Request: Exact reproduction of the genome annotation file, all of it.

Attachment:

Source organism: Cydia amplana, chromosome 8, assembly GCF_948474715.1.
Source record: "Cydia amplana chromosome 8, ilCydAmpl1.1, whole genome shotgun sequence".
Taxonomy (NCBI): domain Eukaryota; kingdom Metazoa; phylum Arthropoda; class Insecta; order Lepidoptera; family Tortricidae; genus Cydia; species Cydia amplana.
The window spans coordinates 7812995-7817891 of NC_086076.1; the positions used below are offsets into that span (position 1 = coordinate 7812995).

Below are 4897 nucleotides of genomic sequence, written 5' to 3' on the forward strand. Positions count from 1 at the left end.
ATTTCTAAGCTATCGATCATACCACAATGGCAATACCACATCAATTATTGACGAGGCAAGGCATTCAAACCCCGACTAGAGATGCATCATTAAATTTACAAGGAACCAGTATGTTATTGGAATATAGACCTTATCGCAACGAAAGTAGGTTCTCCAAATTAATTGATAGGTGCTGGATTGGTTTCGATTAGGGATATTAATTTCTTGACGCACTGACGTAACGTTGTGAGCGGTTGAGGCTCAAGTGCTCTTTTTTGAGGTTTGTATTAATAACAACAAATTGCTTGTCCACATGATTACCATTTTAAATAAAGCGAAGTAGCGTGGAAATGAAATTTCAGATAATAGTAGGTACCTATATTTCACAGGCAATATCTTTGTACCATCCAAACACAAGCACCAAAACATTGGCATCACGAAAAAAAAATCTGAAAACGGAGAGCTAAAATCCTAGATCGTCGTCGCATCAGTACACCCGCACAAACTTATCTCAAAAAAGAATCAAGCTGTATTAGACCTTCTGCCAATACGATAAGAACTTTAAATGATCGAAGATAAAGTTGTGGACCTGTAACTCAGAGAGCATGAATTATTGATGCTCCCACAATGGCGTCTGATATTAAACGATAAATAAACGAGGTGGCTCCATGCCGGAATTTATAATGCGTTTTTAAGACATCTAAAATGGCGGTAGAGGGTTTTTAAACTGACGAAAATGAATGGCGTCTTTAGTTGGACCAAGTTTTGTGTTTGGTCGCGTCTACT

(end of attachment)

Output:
Source organism: Cydia amplana, chromosome 8, assembly GCF_948474715.1.
Source record: "Cydia amplana chromosome 8, ilCydAmpl1.1, whole genome shotgun sequence".
Taxonomy (NCBI): domain Eukaryota; kingdom Metazoa; phylum Arthropoda; class Insecta; order Lepidoptera; family Tortricidae; genus Cydia; species Cydia amplana.
The window spans coordinates 7812995-7817891 of NC_086076.1; the positions used below are offsets into that span (position 1 = coordinate 7812995).

Below are 4897 nucleotides of genomic sequence, written 5' to 3' on the forward strand. Positions count from 1 at the left end.
ATTTCTAAGCTATCGATCATACCACAATGGCAATACCACATCAATTATTGACGAGGCAAGGCATTCAAACCCCGACTAGAGATGCATCATTAAATTTACAAGGAACCAGTATGTTATTGGAATATAGACCTTATCGCAACGAAAGTAGGTTCTCCAAATTAATTGATAGGTGCTGGATTGGTTTCGATTAGGGATATTAATTTCTTGACGCACTGACGTAACGTTGTGAGCGGTTGAGGCTCAAGTGCTCTTTTTTGAGGTTTGTATTAATAACAACAAATTGCTTGTCCACATGATTACCATTTTAAATAAAGCGAAGTAGCGTGGAAATGAAATTTCAGATAATAGTAGGTACCTATATTTCACAGGCAATATCTTTGTACCATCCAAACACAAGCACCAAAACATTGGCATCACGAAAAAAAAATCTGAAAACGGAGAGCTAAAATCCTAGATCGTCGTCGCATCAGTACACCCGCACAAACTTATCTCAAAAAAGAATCAAGCTGTATTAGACCTTCTGCCAATACGATAAGAACTTTAAATGATCGAAGATAAAGTTGTGGACCTGTAACTCAGAGAGCATGAATTATTGATGCTCCCACAATGGCGTCTGATATTAAACGATAAATAAACGAGGTGGCTCCATGCCGGAATTTATAATGCGTTTTTAAGACATCTAAAATGGCGGTAGAGGGTTTTTAAACTGACGAAAATGAATGGCGTCTTTAGTTGGACCAAGTTTTGTGTTTGGTCGCGTCTACT